Augmented reality is the process where elements of the digital world are overlaid onto the physical world in a user’s field of view. This digital content can range from complex objects like a digital representation of a real person (telepresence) to simple text that provides more information about a physical object to which that text is “attached.”

Apple and Microsoft are just two companies (among others like Google, ODG and Magic Leap) that are attempting to establish a foothold in this nascent industry. Each of these companies CEOs, Microsoft’s Satya Nadella and Apple’s Tim Cook, see AR as the future of computing but are approaching its implementation from different angles.

Microsoft, like Magic Leap and ODG, is approaching from a position that represents where the tech is ultimately headed, a wearable AR headset that facilitates hands-free interaction with AR content in real space. It is complementing the hardware with a comprehensive software platform, Windows Mixed Reality, as part of Microsoft’s Universal Windows Platform (UWP). Apple, like Google’s ARCore approach, is leveraging iOS via ARKit to bring AR experiences to millions of consumers and developers through the 2D displays of their iPhones and iPads.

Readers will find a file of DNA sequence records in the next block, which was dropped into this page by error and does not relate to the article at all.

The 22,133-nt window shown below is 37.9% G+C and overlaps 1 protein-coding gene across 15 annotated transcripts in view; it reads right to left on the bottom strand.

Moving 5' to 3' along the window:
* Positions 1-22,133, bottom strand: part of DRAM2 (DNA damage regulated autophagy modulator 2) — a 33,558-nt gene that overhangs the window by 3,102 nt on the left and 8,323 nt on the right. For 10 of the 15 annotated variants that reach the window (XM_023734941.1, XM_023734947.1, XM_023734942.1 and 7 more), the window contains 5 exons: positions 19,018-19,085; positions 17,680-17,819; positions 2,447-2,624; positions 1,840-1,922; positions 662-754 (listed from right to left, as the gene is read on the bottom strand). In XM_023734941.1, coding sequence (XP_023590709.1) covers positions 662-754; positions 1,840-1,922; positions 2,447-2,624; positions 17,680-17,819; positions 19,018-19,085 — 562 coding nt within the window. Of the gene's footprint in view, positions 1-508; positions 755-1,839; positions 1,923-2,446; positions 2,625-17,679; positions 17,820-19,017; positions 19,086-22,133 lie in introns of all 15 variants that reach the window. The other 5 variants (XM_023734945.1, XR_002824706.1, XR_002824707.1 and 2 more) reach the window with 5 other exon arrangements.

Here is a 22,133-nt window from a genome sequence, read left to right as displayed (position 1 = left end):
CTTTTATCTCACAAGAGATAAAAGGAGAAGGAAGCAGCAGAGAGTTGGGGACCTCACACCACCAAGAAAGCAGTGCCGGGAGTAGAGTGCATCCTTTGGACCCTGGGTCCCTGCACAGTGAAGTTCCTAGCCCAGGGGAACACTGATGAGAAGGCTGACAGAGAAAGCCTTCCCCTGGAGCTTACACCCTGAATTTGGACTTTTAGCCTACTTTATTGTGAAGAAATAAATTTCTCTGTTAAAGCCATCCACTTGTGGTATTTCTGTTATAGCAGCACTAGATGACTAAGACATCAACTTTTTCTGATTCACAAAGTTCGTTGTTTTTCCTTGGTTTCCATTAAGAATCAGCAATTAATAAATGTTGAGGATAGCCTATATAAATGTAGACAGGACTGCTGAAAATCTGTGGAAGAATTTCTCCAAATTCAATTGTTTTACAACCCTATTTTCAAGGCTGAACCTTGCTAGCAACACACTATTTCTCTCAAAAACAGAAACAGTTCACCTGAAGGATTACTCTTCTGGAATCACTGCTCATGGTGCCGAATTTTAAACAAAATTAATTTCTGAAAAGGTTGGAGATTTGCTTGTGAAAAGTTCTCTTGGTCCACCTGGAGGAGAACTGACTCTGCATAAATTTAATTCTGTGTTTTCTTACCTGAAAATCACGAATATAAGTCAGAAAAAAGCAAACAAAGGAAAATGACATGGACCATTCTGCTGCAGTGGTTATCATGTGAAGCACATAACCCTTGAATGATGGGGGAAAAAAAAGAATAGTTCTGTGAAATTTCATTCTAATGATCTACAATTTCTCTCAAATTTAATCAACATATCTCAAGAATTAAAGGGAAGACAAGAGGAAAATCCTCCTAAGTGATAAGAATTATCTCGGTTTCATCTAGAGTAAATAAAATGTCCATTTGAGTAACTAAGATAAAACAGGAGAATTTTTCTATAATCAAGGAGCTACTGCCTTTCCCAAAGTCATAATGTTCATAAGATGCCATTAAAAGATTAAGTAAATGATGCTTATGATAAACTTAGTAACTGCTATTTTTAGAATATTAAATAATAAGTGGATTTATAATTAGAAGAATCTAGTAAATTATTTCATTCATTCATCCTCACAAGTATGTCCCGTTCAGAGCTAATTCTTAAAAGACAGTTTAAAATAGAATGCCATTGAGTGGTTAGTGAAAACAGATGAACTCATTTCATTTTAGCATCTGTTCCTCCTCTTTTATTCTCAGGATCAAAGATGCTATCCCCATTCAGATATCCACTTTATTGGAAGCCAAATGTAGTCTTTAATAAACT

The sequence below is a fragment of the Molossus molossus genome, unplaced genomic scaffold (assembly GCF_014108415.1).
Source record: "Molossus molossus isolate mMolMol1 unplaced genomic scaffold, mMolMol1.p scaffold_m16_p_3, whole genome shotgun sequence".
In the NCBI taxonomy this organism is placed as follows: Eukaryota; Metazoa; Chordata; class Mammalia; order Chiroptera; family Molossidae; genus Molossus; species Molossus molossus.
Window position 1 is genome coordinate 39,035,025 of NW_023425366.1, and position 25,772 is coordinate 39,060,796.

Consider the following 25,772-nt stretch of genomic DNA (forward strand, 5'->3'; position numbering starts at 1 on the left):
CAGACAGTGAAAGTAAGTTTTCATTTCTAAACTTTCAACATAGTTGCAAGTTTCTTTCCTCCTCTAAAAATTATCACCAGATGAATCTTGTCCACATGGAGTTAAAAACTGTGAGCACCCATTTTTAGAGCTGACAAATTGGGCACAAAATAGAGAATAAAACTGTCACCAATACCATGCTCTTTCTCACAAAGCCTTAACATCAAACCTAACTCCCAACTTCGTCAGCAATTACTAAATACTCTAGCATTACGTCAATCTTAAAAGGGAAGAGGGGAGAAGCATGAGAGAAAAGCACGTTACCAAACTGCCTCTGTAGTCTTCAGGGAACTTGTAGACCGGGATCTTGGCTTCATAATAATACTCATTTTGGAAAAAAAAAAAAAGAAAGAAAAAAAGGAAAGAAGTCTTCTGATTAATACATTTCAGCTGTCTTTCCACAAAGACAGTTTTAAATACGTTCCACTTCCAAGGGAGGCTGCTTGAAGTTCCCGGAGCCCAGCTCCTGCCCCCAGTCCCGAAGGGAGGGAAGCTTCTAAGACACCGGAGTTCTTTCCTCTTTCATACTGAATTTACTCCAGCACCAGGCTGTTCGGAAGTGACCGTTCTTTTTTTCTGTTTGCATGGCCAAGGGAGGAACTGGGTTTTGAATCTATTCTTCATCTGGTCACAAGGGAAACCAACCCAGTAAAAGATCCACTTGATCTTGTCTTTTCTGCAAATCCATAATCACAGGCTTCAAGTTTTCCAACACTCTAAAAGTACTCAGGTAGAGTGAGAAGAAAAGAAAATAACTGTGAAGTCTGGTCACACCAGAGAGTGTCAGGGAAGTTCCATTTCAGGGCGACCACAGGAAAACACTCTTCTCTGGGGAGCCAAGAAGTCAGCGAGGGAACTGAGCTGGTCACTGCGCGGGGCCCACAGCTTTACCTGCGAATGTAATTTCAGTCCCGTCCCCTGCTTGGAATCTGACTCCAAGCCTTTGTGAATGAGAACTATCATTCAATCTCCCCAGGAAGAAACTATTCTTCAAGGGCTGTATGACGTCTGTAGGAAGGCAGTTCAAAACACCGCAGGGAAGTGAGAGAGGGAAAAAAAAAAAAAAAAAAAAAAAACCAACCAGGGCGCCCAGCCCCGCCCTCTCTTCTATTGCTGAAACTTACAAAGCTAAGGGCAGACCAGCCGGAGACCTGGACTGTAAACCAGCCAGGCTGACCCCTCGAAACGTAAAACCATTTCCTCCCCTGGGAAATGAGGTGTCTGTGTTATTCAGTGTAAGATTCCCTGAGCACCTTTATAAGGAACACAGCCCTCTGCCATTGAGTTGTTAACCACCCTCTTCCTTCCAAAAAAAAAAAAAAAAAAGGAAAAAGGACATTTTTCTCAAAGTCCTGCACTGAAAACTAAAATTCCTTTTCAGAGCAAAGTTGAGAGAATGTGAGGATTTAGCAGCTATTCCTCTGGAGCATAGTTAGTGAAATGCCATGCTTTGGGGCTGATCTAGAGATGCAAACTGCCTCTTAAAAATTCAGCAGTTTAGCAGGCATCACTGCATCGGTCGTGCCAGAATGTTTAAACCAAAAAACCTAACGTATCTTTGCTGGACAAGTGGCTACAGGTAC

Surface Go uses Intel over Qualcomm because it's the 'best of the least' (for now)

Microsoft is using Intel for Surface Go mostly because it has little choice.

Microsoft’s announcement of the new 10-inch Surface Go was not entirely surprising with the earlier leaks having spoiled the reveal, but the question of processor maybe was. Microsoft and Qualcomm have been working closely on new Windows 10 on ARM devices including the forthcoming Snapdragon 850 announced only weeks ago.

So, why is Microsoft using Intel over Qualcomm for its teeny mobile Surface? Here are a few reasons why it makes sense.